With a wave of investment transforming Africa’s educational, economic, and physical infrastructure, a bright future lies ahead for the continent’s 1 billion people. But realizing this promise will require innovative solutions to some persistent challenges, including conflict, illiteracy, and health crises.
EDC is committed to improving the lives of people across Africa. Our programs build entrepreneurship and economic opportunity, support ambitious education reform efforts, and develop solutions to pervasive public health issues, including HIV/AIDS. Across all of our work, we consult regional partners to create meaningful, effective programs that are informed by local contexts and are designed to be sustainable long into the future.
This factsheet provides an overview of some of EDC’s work to strengthen P-3 programs and systems to foster dual-language proficiency and improve outcomes for young dual-language learners.
Interactive audio instruction (IAI) is a distance-learning technology that provides educational services, often to schools and school systems worldwide.
EDC conducted a research study in the Democratic Republic of Congo to test the effects of teacher knowledge and practice on student learning.
SSTEP is a three-year program of the Republic of South Sudan Ministry of General Education and Instruction, supported by the U.S. Agency for International Development (USAID).
As Zambia’s out-of-school orphan population soared to 800,000 in 2000, the United States Agency for International Development (USAID) supported the creation of the Taonga Market Interactiv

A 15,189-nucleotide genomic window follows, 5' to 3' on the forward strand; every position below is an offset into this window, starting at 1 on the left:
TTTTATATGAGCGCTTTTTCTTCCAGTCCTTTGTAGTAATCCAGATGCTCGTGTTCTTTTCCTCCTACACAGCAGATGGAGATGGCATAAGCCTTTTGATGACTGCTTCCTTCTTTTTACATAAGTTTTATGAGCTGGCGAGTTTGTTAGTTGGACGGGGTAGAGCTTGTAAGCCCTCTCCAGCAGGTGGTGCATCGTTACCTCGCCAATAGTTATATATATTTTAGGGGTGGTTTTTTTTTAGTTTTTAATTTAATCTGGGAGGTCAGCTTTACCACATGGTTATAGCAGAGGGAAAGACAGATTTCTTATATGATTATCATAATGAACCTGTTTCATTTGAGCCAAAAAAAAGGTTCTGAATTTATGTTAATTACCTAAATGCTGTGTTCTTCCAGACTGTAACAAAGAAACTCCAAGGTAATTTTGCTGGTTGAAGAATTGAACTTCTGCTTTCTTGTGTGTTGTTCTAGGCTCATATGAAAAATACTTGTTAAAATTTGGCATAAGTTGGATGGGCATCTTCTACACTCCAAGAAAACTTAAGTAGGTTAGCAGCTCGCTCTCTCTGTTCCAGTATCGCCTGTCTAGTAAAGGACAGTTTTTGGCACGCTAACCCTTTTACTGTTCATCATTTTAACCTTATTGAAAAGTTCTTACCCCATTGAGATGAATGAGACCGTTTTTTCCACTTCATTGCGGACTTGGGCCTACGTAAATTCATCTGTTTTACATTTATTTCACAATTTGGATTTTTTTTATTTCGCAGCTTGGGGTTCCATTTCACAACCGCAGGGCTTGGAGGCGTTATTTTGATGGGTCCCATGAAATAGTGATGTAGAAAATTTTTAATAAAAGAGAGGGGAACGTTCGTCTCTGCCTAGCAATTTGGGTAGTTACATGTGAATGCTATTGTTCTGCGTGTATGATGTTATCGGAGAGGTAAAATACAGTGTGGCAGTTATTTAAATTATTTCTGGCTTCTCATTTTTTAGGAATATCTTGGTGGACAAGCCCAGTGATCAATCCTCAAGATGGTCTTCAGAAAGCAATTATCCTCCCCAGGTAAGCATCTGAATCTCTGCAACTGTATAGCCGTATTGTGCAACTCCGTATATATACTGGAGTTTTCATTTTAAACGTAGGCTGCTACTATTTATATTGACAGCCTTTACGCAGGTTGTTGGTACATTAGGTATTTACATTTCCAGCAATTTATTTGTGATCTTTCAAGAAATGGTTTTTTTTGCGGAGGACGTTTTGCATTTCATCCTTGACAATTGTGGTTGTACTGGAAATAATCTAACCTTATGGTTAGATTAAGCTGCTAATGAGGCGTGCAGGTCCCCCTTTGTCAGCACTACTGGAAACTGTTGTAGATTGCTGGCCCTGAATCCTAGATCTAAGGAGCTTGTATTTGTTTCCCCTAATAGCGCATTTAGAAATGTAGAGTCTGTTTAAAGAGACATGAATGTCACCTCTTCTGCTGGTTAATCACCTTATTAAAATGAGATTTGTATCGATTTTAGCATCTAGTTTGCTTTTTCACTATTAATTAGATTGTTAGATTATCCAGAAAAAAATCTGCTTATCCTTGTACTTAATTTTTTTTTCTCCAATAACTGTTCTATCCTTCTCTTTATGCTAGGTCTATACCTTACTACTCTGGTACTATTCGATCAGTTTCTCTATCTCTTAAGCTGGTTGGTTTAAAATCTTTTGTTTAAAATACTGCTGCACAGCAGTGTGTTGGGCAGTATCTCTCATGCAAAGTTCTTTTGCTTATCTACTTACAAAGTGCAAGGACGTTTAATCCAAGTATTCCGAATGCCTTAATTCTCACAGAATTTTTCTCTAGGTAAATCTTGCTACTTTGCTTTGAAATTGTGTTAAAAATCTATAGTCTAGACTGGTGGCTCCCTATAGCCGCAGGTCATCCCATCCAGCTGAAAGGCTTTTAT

EQUIP3 assessed the labor markets and consulted with numerous stakeholders in Kenya and Rwanda to identify viable youth livelihood opportunities in three sectors: information and communications technology (ICT), agriculture, and health.
This report describes the results of a randomized controlled study of the Akazi Kanoze 2 workforce development program. The study, which involved more than 1,500 young people during Year 1 of the three-year program, showed the participants were 8 percent more likely to land jobs than youth who did not participate. In addition, the study also showed increased work readiness and increased confidence in job-seeking.
This report shows the results of EQUIP3’s efforts and demonstrates that certain approaches to positively engaging and supporting youth work better than others.
This report details the key accomplishments and highlights of the USAID Mali Out-of-School Youth Project (PAJE- Nièta).
This program note presents summary findings of an evaluation study of the global Hewlett-Packard Learning Initiative for Entrepreneurs (HP LIFE) program, conducted in China, India, Kenya, Nigeria,